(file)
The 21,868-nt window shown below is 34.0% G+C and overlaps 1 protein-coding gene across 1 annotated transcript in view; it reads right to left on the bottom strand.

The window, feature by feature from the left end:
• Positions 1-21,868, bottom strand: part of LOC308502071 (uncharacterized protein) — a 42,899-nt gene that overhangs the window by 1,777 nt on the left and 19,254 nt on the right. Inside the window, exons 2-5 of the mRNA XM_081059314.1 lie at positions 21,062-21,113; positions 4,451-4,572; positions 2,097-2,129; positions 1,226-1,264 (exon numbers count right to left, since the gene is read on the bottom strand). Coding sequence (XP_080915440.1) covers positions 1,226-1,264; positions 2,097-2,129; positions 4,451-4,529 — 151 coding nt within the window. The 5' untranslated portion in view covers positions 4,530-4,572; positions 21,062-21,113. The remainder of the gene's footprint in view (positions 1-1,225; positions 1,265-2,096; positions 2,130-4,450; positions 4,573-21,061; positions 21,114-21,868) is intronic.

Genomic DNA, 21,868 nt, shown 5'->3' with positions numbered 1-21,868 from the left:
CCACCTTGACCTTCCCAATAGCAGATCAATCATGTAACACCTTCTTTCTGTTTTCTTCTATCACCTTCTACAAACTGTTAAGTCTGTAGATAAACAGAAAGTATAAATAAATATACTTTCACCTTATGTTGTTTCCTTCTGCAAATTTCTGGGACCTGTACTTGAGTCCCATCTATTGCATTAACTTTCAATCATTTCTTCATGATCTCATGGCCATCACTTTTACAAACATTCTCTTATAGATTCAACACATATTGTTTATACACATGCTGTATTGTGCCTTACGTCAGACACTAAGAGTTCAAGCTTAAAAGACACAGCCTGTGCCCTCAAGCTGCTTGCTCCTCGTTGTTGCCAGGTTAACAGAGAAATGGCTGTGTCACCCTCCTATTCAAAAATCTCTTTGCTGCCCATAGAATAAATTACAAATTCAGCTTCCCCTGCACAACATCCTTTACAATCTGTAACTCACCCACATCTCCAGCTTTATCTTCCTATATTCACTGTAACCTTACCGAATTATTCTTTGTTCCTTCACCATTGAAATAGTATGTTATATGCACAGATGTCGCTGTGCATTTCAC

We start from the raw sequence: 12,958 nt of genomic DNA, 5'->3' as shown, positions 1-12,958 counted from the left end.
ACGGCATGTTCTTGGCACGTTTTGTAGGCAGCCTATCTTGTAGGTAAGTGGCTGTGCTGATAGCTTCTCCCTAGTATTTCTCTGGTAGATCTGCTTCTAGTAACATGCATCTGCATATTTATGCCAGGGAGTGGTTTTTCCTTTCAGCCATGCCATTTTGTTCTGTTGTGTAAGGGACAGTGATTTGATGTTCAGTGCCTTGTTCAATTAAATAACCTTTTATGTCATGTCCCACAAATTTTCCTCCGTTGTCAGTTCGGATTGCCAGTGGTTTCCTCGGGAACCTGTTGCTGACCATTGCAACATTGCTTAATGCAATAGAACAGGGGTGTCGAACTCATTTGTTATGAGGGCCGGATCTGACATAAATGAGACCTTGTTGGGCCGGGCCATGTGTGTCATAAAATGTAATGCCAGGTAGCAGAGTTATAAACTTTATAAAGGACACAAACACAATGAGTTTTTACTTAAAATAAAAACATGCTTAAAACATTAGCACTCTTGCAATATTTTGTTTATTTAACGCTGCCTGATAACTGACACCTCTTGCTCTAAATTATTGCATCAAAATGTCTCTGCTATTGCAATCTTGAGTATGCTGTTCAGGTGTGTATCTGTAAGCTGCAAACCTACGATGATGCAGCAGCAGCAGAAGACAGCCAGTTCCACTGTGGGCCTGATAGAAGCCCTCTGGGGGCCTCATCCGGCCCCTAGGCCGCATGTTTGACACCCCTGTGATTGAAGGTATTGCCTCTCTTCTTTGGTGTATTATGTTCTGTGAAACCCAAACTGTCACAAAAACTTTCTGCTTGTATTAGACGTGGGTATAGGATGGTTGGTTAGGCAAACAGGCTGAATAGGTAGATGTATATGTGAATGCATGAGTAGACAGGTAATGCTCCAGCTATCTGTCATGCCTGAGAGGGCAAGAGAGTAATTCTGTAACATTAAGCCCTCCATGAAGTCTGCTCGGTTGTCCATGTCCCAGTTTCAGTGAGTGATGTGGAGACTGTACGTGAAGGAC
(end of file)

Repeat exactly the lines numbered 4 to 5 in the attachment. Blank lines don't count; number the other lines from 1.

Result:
Genomic DNA, 21,868 nt, shown 5'->3' with positions numbered 1-21,868 from the left:
CCACCTTGACCTTCCCAATAGCAGATCAATCATGTAACACCTTCTTTCTGTTTTCTTCTATCACCTTCTACAAACTGTTAAGTCTGTAGATAAACAGAAAGTATAAATAAATATACTTTCACCTTATGTTGTTTCCTTCTGCAAATTTCTGGGACCTGTACTTGAGTCCCATCTATTGCATTAACTTTCAATCATTTCTTCATGATCTCATGGCCATCACTTTTACAAACATTCTCTTATAGATTCAACACATATTGTTTATACACATGCTGTATTGTGCCTTACGTCAGACACTAAGAGTTCAAGCTTAAAAGACACAGCCTGTGCCCTCAAGCTGCTTGCTCCTCGTTGTTGCCAGGTTAACAGAGAAATGGCTGTGTCACCCTCCTATTCAAAAATCTCTTTGCTGCCCATAGAATAAATTACAAATTCAGCTTCCCCTGCACAACATCCTTTACAATCTGTAACTCACCCACATCTCCAGCTTTATCTTCCTATATTCACTGTAACCTTACCGAATTATTCTTTGTTCCTTCACCATTGAAATAGTATGTTATATGCACAGATGTCGCTGTGCATTTCAC